Discussions at the climate change summit in Copenhagen are aimed at combating global warming. A meat free Monday campaign is one idea that has come up. Former Beatle and vegetarian Paul McCartney says the production of food from farm to fork accounts for 20 to 30 percent of global greenhouse gas emissions and livestock production is responsible for half of these emissions. But University of California-Davis Associate Professor Dr. Frank Mitloehner, an expert on livestock and greenhouse gases, says those numbers are inaccurate.
Mitloehner says, “We’ve just published a paper in a scientific peer-reviewed journal. It’s called Clearing the Air, Livestock’s Contribution to Climate Change, and we have shown that in the United States livestock contributes a total of three percent of the overall carbon volume. Three percent of all greenhouse gases are associated with animal production and another three percent to crop production.”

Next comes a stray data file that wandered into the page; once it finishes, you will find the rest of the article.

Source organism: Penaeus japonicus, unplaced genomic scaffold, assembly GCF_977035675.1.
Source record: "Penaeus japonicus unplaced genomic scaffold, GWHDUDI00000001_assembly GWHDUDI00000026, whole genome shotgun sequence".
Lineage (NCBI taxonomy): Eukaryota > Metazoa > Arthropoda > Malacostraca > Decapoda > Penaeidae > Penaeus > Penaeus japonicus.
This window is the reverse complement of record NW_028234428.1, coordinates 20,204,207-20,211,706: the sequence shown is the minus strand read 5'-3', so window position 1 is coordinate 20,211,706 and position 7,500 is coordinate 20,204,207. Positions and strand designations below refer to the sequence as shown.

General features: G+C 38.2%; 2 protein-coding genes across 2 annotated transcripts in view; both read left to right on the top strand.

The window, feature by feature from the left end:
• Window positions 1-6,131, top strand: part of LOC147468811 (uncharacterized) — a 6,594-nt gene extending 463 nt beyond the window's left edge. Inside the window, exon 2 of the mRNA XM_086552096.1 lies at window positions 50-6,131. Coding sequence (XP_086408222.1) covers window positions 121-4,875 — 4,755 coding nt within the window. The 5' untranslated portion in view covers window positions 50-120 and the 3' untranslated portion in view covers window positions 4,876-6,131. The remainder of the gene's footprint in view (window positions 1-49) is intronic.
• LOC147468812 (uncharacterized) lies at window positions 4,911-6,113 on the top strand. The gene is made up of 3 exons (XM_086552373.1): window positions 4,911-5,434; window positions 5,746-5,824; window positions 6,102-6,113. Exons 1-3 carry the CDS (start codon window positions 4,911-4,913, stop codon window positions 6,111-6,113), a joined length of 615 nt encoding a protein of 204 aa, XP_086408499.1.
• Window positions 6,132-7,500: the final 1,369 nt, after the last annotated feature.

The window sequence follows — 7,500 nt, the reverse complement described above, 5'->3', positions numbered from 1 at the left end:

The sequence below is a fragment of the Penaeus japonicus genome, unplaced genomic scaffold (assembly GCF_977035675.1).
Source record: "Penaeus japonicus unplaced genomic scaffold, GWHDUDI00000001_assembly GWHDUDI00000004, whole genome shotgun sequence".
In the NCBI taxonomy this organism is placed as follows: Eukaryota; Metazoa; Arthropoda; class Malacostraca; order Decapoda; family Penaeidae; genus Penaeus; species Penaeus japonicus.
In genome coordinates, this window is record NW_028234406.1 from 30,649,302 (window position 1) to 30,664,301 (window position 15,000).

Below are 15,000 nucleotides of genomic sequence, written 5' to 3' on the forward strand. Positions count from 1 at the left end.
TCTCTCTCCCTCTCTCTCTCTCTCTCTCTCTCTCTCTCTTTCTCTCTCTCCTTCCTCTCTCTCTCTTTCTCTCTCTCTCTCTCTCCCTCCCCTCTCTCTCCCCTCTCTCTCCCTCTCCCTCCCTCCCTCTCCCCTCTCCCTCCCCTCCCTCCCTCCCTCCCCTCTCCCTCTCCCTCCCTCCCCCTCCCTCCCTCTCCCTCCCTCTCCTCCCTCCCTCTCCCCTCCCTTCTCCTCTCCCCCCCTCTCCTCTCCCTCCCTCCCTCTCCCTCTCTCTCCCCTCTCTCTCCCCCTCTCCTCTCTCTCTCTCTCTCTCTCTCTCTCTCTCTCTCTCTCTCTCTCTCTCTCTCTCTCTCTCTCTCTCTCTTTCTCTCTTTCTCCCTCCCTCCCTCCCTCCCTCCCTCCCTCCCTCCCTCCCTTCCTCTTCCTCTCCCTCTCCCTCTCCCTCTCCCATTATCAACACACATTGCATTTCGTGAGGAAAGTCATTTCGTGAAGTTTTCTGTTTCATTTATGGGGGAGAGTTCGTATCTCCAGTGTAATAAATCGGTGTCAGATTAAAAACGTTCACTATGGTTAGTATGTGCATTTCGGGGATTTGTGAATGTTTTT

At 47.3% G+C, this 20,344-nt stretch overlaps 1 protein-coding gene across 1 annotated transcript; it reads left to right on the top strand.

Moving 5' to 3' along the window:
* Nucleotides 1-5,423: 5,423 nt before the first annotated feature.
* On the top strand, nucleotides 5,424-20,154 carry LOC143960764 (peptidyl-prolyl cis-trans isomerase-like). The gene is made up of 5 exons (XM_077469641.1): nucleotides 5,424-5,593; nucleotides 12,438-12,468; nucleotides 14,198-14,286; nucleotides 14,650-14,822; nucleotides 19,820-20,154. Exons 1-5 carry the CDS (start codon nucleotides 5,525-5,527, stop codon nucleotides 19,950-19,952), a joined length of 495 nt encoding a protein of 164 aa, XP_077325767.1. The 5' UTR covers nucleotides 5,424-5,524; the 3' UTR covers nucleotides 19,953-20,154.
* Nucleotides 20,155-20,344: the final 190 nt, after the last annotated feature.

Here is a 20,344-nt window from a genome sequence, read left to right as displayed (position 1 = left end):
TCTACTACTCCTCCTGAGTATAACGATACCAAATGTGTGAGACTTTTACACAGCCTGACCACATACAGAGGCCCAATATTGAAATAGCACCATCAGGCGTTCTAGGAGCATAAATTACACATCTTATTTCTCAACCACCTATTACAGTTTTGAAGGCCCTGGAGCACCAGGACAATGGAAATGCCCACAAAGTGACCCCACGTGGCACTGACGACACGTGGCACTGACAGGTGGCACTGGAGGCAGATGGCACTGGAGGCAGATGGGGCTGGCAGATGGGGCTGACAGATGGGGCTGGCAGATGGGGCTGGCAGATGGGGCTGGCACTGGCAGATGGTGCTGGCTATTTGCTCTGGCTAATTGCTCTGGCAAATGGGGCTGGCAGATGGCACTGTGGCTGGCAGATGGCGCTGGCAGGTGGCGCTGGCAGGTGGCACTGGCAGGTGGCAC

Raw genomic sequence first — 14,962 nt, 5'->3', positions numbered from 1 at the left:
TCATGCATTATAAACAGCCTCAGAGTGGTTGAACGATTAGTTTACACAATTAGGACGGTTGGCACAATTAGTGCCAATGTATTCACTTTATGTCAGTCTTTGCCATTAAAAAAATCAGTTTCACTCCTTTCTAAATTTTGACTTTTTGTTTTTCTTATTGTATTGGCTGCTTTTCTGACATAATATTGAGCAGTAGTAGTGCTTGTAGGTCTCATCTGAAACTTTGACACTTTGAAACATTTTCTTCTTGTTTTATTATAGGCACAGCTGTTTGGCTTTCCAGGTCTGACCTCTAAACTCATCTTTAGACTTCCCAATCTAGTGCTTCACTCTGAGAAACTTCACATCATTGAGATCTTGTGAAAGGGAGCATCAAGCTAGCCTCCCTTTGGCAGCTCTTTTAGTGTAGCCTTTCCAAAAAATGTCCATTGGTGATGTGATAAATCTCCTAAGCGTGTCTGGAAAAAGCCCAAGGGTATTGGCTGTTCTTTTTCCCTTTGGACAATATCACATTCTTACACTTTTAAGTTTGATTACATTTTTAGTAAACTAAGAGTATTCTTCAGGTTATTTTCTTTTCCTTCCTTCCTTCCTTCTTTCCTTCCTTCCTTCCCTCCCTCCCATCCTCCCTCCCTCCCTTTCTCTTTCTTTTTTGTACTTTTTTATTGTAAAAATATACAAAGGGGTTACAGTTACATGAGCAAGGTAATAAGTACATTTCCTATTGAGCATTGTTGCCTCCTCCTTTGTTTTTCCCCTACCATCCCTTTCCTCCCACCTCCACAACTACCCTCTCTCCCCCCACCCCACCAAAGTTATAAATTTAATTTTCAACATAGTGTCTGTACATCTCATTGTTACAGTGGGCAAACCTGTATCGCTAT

Mitloehner adds that in undeveloped countries like Ethiopia livestock is causing a higher percentage of greenhouse gases than they would in developed countries like the U.S. and England. The main reason is England and the U.S. are becoming more efficient in raising livestock, where underdeveloped countries haven’t been able to do that yet. “A cow can be twenty to thirty years old over there until she falls over from age. But she is not efficient, and a steer is not efficient either, and a pig is not efficient, and poultry is not efficient. So they should learn from the developed countries how to produce as much meat and animal protein as possible, with as few resources as necessary.”
Mitloehner says global demand for animal protein will double in the next 30 years because of China and India.
Last Updated: 12/15/09 10:04